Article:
Things You Need To Know About Thai Etiquette
Traveling to Thailand where customs and traditions are very strong increases the possibility of you transgressing from the culturally accepted practices of the country especially if you have not done your homework about the Kingdom. Although Thais are known to be very understanding on foreigners committing a mistake or two, knowing the dos and don’ts of the Kingdom allows you to enjoy a lot more of Thailand without having the fear of insulting anyone or breaking a traditionally accepted norm.
So if you already have your tickets and your accommodation in Chiang Mai has already been booked for a week, forget your own practices in your country for a while and then read ahead about Thai etiquette with an open mind as these can either be partly or completely different with what you are used to back home.
The spoon not the fork
If in the west, using the fork to deliver food straight to your mouth is alright, in Thailand such gesture is a big no-no. In the Kingdom, only the spoon can feed your mouth with unless what you are eating is a noodle then you will have to use a pair of chopsticks for it.
Leave your shoes outside
It is not strange in Thailand when visitors are asked to leave their shoes outside the hosts’ home or even in public places like restaurants. This practice may be familiar with you as it is a practice also common among other countries in Asia.
When someone do the wai at you, it is imperative that you should make the same gesture as a reply to him as it is both a sign of respect as well as a greeting. However, the person with the younger age is expected to do such gesture first to someone older than him.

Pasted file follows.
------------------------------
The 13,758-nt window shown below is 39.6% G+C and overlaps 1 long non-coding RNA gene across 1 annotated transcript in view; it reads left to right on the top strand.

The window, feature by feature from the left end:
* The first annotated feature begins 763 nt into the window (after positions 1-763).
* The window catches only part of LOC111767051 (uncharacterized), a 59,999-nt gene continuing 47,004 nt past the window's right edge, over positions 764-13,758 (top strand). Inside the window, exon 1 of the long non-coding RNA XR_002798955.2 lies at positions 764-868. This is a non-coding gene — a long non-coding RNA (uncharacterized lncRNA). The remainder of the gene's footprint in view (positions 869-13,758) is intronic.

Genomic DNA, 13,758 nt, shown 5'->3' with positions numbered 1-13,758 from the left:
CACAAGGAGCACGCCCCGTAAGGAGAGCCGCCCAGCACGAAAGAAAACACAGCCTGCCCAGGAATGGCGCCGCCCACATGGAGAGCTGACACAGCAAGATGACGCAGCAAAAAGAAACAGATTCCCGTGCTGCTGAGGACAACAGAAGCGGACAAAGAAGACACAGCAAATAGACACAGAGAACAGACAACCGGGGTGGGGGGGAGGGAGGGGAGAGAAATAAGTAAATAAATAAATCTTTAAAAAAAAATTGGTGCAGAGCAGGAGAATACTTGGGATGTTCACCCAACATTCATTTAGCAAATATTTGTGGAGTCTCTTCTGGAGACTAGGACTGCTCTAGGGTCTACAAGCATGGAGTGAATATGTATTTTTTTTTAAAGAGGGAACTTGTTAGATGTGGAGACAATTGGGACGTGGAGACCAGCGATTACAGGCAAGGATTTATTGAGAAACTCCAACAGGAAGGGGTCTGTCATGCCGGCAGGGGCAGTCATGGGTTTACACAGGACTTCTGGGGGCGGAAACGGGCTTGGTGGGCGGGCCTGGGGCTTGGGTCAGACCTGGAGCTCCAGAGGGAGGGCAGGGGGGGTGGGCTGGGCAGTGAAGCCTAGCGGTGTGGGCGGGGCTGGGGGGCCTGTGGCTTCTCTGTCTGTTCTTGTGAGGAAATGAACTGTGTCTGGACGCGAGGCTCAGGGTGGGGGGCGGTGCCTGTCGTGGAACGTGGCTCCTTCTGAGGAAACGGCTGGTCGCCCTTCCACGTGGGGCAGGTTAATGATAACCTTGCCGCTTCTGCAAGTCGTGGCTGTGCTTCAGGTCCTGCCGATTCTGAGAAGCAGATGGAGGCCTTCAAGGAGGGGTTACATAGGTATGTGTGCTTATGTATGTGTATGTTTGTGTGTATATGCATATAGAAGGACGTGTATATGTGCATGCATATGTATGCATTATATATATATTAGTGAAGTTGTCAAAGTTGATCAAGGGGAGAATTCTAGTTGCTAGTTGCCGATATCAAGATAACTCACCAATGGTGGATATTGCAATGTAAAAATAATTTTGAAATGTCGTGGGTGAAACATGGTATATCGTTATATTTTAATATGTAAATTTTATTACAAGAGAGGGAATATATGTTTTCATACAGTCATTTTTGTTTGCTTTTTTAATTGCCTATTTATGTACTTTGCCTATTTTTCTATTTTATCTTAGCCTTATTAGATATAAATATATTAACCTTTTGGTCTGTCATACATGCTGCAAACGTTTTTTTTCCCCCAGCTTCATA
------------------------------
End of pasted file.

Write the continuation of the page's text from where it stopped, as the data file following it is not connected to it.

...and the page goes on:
Opinion and the volume of the voice
In western societies, public criticism or raising someone’s voice to dispute another is generally accepted but not in Thailand. In the Kingdom, self-control and compromises are heavily emphasized so if you happen to disagree with someone in Chiang Mai, make sure not to raise your voice on him.
Watch your feet
As it is considered as the dirtiest part of the body so having your feet (or toes that is) pointing at someone or is raised above a person’s head is considered as extremely rude.
Touching the head
If you are used to touch someone’s head (especially children) as your gesture for appreciation, refrain from doing so in Thailand as it is considered as the sacred part of the human body and touching it is generally not tolerated.
If there is really the need for you to spit, refrain from doing so in public as you can raise some eyebrows with such. You may do so in the toilet.
Buddhism and the monks are well respected in the Kingdom so if you are to visit a temple in one of your tours, make sure that you are wearing the appropriate clothes and displaying the appropriate manners.
Discussed above are only a few of so many Thai society-accepted cultural practices that the possibility of you committing an infraction may still happen. But, your knowledge on some of these only increases your level of awareness and sensitivity to Thai culture and surely the people of Thailand will appreciate your efforts of learning and practicing their traditions, a trait in which they are well known for.